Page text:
According to new research into the housing crisis that the country is facing, England’s housing backlog has hit the four million home mark.
Heriot-Watt University conducted the research for the National Housing Federation and Crisis, and discovered that in order to meet the housing shortage, the country needs to build a staggering 340,000 homes a year until 2031.
The charities in question have warned that the figure is much higher than the current government target of 300,000 per year, with estimates not taking into account the true need of housing need – which is partially generated by high house prices.
The research also discovered that out of the new homes built each year, two-fifths of them must be affordable – however, this is almost twice the amount of previous estimates. In addition, the research claimed that 90,000 should be for social rent, 25,000 for shared ownership, and 30,000 for intermediate affordable rent.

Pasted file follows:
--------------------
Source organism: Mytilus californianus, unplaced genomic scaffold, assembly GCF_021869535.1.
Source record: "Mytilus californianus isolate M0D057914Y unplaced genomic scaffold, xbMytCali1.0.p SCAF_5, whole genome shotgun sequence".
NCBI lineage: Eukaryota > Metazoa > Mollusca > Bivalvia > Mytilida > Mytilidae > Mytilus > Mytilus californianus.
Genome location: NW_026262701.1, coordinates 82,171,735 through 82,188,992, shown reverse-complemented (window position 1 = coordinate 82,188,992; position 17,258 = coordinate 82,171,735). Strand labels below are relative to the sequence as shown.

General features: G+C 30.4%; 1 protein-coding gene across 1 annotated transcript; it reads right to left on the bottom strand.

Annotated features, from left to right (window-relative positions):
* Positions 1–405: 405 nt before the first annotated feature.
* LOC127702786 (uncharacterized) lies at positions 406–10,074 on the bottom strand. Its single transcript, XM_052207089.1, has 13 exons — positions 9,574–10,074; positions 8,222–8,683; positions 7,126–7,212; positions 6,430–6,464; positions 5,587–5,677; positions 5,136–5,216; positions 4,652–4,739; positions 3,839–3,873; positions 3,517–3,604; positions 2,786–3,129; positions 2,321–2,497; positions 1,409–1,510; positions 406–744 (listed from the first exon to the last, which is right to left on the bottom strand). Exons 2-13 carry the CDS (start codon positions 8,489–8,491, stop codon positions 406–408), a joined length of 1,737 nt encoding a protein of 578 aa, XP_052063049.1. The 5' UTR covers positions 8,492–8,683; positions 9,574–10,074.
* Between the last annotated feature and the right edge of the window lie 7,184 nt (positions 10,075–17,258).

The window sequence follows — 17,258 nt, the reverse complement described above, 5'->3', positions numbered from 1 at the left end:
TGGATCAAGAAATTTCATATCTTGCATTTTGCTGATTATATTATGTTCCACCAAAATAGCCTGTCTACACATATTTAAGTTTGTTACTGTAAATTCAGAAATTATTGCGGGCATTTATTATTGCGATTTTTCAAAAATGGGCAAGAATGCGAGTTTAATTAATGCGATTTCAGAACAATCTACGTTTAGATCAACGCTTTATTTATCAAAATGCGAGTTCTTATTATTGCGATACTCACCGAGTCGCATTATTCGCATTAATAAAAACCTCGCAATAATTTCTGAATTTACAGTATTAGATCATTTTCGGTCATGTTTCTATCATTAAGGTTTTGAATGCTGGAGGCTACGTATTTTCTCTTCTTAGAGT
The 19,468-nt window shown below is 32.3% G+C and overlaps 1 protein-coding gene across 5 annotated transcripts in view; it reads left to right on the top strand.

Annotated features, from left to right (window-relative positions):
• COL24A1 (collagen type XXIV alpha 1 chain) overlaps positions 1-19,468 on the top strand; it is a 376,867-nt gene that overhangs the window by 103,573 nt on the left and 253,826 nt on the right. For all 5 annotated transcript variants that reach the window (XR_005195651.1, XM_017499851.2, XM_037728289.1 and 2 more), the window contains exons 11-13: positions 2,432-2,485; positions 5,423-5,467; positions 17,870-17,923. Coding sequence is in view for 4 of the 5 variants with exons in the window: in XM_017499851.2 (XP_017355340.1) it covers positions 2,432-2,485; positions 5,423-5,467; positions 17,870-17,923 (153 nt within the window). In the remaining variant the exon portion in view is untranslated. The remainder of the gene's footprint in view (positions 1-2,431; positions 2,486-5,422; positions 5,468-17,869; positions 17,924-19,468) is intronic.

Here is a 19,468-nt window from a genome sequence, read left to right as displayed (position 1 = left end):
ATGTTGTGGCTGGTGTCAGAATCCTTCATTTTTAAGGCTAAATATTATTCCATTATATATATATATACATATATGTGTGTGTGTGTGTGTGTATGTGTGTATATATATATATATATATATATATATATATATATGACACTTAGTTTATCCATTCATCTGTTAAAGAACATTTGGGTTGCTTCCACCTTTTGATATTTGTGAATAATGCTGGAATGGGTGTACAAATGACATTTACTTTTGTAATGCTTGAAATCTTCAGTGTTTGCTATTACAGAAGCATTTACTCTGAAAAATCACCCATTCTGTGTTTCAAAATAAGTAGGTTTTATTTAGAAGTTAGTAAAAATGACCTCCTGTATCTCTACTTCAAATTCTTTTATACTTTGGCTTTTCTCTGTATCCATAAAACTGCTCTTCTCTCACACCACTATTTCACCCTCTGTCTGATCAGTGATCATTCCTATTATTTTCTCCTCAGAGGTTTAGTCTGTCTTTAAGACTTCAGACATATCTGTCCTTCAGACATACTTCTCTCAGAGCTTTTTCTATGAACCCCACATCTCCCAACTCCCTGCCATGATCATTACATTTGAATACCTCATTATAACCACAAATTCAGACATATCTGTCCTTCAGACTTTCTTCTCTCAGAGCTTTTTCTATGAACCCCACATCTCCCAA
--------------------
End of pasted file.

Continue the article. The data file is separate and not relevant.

“This groundbreaking new research shows the epic scale of the housing crisis in England,” said David Orr, chief executive of the National Housing Federation.
“The shortfall of homes can’t be met overnight – instead, we need an urgent effort from the Government to meet this need, before it publishes its social housing green paper in the summer.
“The green paper will set out the Government’s approach to tackling a number of key issues, like stigma of social housing tenants. However, it is clear that many of these stem from a chronic underinvestment in affordable housing. Fixing this should be the Government’s top priority. As a first step, ministers should make the £2bn they promised for social rent available immediately.”